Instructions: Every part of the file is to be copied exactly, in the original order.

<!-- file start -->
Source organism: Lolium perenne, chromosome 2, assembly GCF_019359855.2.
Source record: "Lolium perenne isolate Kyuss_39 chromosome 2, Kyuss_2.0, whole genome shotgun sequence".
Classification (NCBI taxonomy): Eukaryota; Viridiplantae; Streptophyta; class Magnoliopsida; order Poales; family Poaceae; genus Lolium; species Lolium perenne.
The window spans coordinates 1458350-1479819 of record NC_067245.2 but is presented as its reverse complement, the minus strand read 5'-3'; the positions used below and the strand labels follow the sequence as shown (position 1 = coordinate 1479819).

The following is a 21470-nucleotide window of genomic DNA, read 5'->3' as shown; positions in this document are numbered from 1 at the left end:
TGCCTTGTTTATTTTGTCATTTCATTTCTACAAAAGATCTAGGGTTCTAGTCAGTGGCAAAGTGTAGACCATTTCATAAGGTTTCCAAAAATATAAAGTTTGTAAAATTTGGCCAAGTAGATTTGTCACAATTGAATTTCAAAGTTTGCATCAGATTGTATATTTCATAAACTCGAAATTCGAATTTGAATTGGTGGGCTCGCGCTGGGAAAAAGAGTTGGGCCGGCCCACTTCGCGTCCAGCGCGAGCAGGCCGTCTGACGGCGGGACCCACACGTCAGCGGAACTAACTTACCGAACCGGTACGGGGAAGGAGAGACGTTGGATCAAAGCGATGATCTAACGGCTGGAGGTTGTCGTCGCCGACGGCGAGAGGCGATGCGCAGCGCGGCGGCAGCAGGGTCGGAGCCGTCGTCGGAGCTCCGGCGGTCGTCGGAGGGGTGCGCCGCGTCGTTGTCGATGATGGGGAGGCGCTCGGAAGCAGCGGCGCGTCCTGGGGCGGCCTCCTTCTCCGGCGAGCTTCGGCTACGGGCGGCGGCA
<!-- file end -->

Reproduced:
Source organism: Lolium perenne, chromosome 2, assembly GCF_019359855.2.
Source record: "Lolium perenne isolate Kyuss_39 chromosome 2, Kyuss_2.0, whole genome shotgun sequence".
Classification (NCBI taxonomy): Eukaryota; Viridiplantae; Streptophyta; class Magnoliopsida; order Poales; family Poaceae; genus Lolium; species Lolium perenne.
The window spans coordinates 1458350-1479819 of record NC_067245.2 but is presented as its reverse complement, the minus strand read 5'-3'; the positions used below and the strand labels follow the sequence as shown (position 1 = coordinate 1479819).

The following is a 21470-nucleotide window of genomic DNA, read 5'->3' as shown; positions in this document are numbered from 1 at the left end:
TGCCTTGTTTATTTTGTCATTTCATTTCTACAAAAGATCTAGGGTTCTAGTCAGTGGCAAAGTGTAGACCATTTCATAAGGTTTCCAAAAATATAAAGTTTGTAAAATTTGGCCAAGTAGATTTGTCACAATTGAATTTCAAAGTTTGCATCAGATTGTATATTTCATAAACTCGAAATTCGAATTTGAATTGGTGGGCTCGCGCTGGGAAAAAGAGTTGGGCCGGCCCACTTCGCGTCCAGCGCGAGCAGGCCGTCTGACGGCGGGACCCACACGTCAGCGGAACTAACTTACCGAACCGGTACGGGGAAGGAGAGACGTTGGATCAAAGCGATGATCTAACGGCTGGAGGTTGTCGTCGCCGACGGCGAGAGGCGATGCGCAGCGCGGCGGCAGCAGGGTCGGAGCCGTCGTCGGAGCTCCGGCGGTCGTCGGAGGGGTGCGCCGCGTCGTTGTCGATGATGGGGAGGCGCTCGGAAGCAGCGGCGCGTCCTGGGGCGGCCTCCTTCTCCGGCGAGCTTCGGCTACGGGCGGCGGCA